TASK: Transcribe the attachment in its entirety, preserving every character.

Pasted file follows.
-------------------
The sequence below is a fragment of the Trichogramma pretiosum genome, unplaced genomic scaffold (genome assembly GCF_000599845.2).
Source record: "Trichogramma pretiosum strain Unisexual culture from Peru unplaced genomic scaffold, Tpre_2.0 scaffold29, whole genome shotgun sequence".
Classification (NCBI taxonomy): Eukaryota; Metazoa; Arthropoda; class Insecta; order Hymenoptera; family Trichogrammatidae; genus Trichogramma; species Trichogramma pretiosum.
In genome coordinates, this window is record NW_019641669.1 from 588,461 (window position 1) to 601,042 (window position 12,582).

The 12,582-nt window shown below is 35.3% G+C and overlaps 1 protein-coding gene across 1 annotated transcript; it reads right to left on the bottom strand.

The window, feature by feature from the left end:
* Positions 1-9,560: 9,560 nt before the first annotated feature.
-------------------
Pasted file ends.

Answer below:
The sequence below is a fragment of the Trichogramma pretiosum genome, unplaced genomic scaffold (genome assembly GCF_000599845.2).
Source record: "Trichogramma pretiosum strain Unisexual culture from Peru unplaced genomic scaffold, Tpre_2.0 scaffold29, whole genome shotgun sequence".
Classification (NCBI taxonomy): Eukaryota; Metazoa; Arthropoda; class Insecta; order Hymenoptera; family Trichogrammatidae; genus Trichogramma; species Trichogramma pretiosum.
In genome coordinates, this window is record NW_019641669.1 from 588,461 (window position 1) to 601,042 (window position 12,582).

The 12,582-nt window shown below is 35.3% G+C and overlaps 1 protein-coding gene across 1 annotated transcript; it reads right to left on the bottom strand.

The window, feature by feature from the left end:
* Positions 1-9,560: 9,560 nt before the first annotated feature.